AI-powered search engines for SEO folks to keep an eye on

Geez. Just when you’ve cracked the search algorithm code, in walks AI to screw it all up again.

But before you give up your day job and go work in a kibbutz, let’s take a quick look at how a few search engines plan to integrate AI into search results—and what it’ll mean for your organic traffic.  

Microsoft’s Bing

While the prospect of Bing integrating generative AI in search results is a lil’ worrisome, Microsoft claims its goal is actually to drive more traffic to publishers and assist in increasing revenue

First, we want to drive more traffic to publishers in this new world of search. It is a top goal for us, and we measure success in part by how much traffic we are sending from the new Bing/Edge. 

Second, we want to increase revenue to publishers. We seek to do this by both driving more traffic to them through new features like chat and answers and by also pioneering the future of advertising in these new mediums… 

Lastly, we want to go about this in collaborative fashion working with the industry to continue to foster a healthy ecosystem.

Huh. Maybe this “AI search” thing isn’t gonna be so scary, after all?

Microsoft has already released a new version of Bing integrated with GPT, and continues to invest to make it a more competitive alternative to Google—which currently dominates the search engine market. As of March 2023, Google holds 85.53% of the market desktop share, while Bing clings to the bottom rung at 8.23%. But Bing has been faster to market with AI, and it’s got Google spooked—so, we’ll wait with bated breath to see what happens.

Graph showing the market share of leading desktop search engines worldwide, with Google way above Bing

With these recent updates and improvements, Bing is becoming a more robust and versatile tool for users searching for information online. This opens up a whole world of opportunities for marketers to explore new channels and strategies.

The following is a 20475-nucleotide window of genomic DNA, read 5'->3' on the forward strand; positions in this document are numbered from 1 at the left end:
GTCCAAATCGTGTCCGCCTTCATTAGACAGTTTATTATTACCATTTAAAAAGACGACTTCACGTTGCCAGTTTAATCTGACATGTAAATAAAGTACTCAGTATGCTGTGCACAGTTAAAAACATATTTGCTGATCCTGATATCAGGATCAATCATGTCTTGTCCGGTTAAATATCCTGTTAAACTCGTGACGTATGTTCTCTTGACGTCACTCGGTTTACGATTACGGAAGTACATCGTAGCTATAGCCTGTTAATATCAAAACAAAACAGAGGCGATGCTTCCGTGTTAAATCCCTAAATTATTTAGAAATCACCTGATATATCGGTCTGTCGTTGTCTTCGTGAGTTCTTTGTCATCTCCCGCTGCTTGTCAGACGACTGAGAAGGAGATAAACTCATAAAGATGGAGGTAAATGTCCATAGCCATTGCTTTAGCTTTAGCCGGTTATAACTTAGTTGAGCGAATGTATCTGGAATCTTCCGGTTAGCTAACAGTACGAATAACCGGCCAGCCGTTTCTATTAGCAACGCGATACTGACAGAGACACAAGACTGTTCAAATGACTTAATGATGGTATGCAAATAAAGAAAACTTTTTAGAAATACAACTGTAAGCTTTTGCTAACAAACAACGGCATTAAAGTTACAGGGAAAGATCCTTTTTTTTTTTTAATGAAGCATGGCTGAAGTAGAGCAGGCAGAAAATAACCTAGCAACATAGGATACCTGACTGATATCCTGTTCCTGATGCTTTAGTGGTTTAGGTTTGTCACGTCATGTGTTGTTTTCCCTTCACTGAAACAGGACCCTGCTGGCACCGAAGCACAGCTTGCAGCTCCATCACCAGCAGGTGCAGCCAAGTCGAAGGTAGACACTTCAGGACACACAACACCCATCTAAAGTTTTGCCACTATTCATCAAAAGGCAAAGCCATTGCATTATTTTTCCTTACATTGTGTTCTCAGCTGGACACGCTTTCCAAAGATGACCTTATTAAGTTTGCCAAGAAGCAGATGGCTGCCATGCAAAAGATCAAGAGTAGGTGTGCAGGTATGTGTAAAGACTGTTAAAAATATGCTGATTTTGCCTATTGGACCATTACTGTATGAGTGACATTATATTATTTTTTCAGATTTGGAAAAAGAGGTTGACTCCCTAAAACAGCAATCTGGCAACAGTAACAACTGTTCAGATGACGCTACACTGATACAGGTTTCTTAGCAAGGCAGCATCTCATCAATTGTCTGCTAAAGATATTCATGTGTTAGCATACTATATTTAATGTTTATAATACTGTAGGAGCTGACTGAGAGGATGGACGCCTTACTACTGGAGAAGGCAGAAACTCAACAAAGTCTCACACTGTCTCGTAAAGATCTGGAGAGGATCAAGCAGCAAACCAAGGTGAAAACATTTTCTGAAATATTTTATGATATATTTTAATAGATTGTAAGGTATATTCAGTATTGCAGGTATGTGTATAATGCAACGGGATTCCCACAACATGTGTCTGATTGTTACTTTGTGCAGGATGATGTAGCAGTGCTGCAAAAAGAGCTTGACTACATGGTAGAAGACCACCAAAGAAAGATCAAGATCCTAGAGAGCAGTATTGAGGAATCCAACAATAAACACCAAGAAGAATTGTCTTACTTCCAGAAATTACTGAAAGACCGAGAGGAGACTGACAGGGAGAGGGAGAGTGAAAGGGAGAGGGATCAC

Google’s Bard

For most of its 25-ish-year history, Google has comfortably claimed the majority share of the search engine market. There’s a reason why we use Google as a verb and Bing still makes us think of Chandler on Friends

But for the first time in a long time, Google is having their reign is threatened by AI-enhanced competitors like Bing. It explains why they scrambled to release Bard after ChatGPT amassed one million users in the first five days of its launch—and 100 million in its first two months.

Although perhaps not as sophisticated as some alternatives, Bard has the benefit of a more extensive database and can provide real-time, up-to-date information where other chatbots might not. (Version 4.0 of ChatGPT, for example, is only trained on data up to 2021.)

Since most of Google’s revenue comes from ads, many question how this will impact Google, marketers, and businesses relying on revenue from paid advertising. According to a report in the Wall Street Journal, “Google executives have stressed that search products using conversational AI features should not upset website owners, in part by including source links.”

Again, good news for marketers—but until we know for sure, best be prepared for changes.

Waldo

Waldo is a new, AI-powered search engine—and it’s interesting because it does two noteworthy things. 

First, before providing you with results, it asks you to drill down your queries with a few clicks. Folks often use very generic keywords that could yield a number of different results, some of which are likely to be wrong. Waldo avoids that by trying to help pinpoint exactly what type of responses you’re seeking. 

Waldo also provides answers in the form of a conversation (instead of 10 links to random websites) and cites its sources. As it stands, this is fundamentally different from how Google and Bing work.

And—unlike other popular search engines—Waldo doesn’t rely on advertising as a primary revenue source. Instead, it operates on a subscription-based model, where users pay a monthly fee to access the search engine. (There’s also a free version if you’d like to take it for a test run.)

This approach allows Waldo to prioritize user privacy and level the playing field with organic search results without targeted ads or tracking. (What a concept!)

So, what does this mean for marketers? Since Waldo is (mostly) a paid service and allows users to hyper-tune their search, it encourages users to be more engaged and invested in what Waldo serves up to them. And isn’t that exactly the type of potential customers you would want to see your business’s name in the search result? (Go grab a cloth—you’re drooling.)

What can marketers do to remain relevant in the age of AI SEO?

As search engines continue to integrate AI chatbots to provide answers and information, what can you—the marketer—do to adapt and prepare for this seismic shift?

More thoughts from Mike:

Mike Kaput's post about how AI is impacting SEO

Next, we’ll get into a few things you can do to stay relevant and continue to drive organic web traffic. (Spoiler alert: It mostly comes down to good content and effective storytelling.)